July 31, 2020
How I'm spending my summer: Making cross-cultural connections in health care
Social work undergrad Lisa L’Hirondelle collects narratives of Indigenous Peoples' experiences, during her Alberta Innovates research studentship
Fourth-year social work student Lisa L’Hirondelle is having a life-changing summer.
She’s working for Alberta Health Services (AHS) as an Indigenous hospital liaison, where she offers support and health information to health-care providers, Indigenous patients/clients and their relatives, and helps to mediate health-care processes for Indigenous Peoples.
She’s also participating in a Summer Research Studentship Program, conducting patient-centred research aimed at improving the experience of Indigenous Peoples accessing the health-care system.
“The research is about giving voice to the experiences of Indigenous Peoples while accessing health care,” explains L’Hirondelle, pictured above, who is Cree Metis, with family rooted in the Buffalo Lake Metis settlement.
Goal: Improve health-care experience for Indigenous Peoples
As she explains it, the main purpose of her project is to improve the overall health-care experience for Indigenous Peoples and their families. For example, find ways to improve health planning and translation, strengthen connections to spiritual and cultural advisers, and facilitate better communication between patients and the health-care system.
Mike Boyes, PhD, an adjunct associate professor with the Department of Psychology, and member of the O’Brien Institute for Public Health at the Cumming School of Medicine, is L’Hirondelle’s supervisor. The two met during his course on Human Development and discussed the unique social work lens which considers individuals holistically, including their backgrounds and connections, and the ways in which these important elements shape a person’s identity and reality.
In Boyes' opinion, L'Hirondelle's social work background, combined with her current AHS knowledge, makes Lisa a natural candidate to do this type of research.
“When I spoke to Lisa about the research she was planning on doing,” Boyes says, “it quickly came up that Lisa’s experience as a liaison, is very much like a cross-cultural connector for people entering into the mainstream health-care system, which puts Lisa in a perfect position to do this kind of research.”
L’Hirondelle’s research is collecting a series of narratives which she hopes will begin to identify strengths and weaknesses in the health-care system that Indigenous Peoples are experiencing and the impact on their health. However, before embarking on the project, she knew that she first needed to build an ethical space to engage Indigenous elders, individuals and families. A space that would better support cultural capacity-building.
It’s important to gather Indigenous perspectives appropriately. So there has been a lot of elder/knowledge keeper consultation about the right ways to do this type of research.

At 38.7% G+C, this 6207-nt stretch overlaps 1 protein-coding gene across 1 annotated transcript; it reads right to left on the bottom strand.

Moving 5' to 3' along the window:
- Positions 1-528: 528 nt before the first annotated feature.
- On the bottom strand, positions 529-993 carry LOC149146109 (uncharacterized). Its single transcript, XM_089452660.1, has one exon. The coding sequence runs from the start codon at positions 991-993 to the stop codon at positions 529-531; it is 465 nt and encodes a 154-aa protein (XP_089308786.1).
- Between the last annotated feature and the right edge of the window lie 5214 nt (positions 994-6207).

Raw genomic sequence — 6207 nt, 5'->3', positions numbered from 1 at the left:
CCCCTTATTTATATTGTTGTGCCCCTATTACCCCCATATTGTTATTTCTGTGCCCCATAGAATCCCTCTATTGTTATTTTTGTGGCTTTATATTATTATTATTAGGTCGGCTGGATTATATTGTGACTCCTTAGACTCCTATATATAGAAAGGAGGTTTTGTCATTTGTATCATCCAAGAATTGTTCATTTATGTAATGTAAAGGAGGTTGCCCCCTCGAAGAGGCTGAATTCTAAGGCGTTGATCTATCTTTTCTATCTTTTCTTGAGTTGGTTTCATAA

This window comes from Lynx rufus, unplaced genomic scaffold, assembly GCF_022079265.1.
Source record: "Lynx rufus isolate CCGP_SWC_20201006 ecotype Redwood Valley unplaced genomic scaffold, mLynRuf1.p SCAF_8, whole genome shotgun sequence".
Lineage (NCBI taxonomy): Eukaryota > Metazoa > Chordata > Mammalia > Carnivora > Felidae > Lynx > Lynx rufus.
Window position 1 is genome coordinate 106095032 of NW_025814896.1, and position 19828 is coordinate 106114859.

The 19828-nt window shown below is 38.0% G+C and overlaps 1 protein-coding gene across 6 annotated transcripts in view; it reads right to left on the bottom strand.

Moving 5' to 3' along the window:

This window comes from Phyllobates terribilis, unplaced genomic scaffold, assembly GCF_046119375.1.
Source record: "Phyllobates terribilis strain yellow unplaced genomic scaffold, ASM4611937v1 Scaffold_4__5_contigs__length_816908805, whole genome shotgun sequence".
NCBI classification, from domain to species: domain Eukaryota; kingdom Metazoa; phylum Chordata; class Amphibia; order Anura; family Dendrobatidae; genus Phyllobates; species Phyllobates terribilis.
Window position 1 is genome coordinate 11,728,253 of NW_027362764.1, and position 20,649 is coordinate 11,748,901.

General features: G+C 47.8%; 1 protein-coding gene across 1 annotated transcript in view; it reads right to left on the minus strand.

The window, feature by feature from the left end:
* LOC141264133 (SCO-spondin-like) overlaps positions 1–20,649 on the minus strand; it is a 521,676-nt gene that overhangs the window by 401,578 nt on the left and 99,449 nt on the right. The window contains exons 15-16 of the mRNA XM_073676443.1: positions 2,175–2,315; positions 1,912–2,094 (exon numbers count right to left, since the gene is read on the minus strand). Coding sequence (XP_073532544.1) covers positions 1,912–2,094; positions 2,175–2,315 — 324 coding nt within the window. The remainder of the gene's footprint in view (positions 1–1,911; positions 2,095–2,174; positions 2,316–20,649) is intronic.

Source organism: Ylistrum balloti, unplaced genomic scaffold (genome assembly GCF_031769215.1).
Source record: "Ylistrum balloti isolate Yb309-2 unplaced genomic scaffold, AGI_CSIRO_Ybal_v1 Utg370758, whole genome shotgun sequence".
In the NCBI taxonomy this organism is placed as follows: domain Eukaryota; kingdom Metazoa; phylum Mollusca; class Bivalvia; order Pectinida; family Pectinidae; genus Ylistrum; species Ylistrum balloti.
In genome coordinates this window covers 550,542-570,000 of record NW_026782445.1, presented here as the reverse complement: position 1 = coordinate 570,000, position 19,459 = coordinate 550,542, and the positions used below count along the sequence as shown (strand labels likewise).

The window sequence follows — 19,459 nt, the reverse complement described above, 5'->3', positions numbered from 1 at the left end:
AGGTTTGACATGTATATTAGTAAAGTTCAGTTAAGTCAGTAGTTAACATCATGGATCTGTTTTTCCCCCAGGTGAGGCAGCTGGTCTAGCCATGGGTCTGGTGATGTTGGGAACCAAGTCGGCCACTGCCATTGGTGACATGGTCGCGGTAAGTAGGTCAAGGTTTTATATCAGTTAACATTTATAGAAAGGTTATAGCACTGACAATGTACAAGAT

Because of the COVID-19 pandemic, she’s had to change the ways she gathers stories. Traditionally she would be meeting with people face-to-face, but she is now gathering experiences through Zoom meetings where, unfortunately, a piece of the personal connection gets lost.
“Although we are working remotely, there is a still a chance to connect and bond over common grounds like adaptability,” she says.
Reconcile western and Indigenous methodologies
The project is exposing her to a whole new side of research. For example, she is learning how to parallel her research with her worldviews and attempting to reconcile western research methods with Indigenous methodologies. Accordingly, she’s trying to remain as self-aware as possible to everything she does.
“A huge learning outcome throughout my experience has been the level of self-awareness at which I need to operate,” she says. “I am listening to someone else’s story and it would be unnatural if another person’s experience had zero effect on me.
I listen with an open mind and open heart. However, I am also acutely aware of my feelings and triggers and my responsibility to avoid influence on participants.
For the remainder of the summer, L’Hirondelle, whose end goal is to work in program policy and development, will be listening carefully to what people have to say about their experiences in the health-care system from the perspective of whether they felt they were culturally safe and had cultural continuity.
The Alberta Innovates Summer Research Studentship provides an experiential learning opportunity for Alberta undergrads who have an interest in health-care research. In total, 450 students across the UCalgary campus were accepted into various summer research studentships. For more info on the Summer Research Studentship offered at the University of Calgary, visit Alberta Innovates Summer Research Studentship.
ii’ taa’poh’to’p, the University of Calgary’s Indigenous Strategy, is a commitment to deep evolutionary transformation by reimagining ways of knowing, doing, connecting and being. Walking parallel paths together, ‘in a good way,’ UCalgary will move towards genuine reconciliation and Indigenization.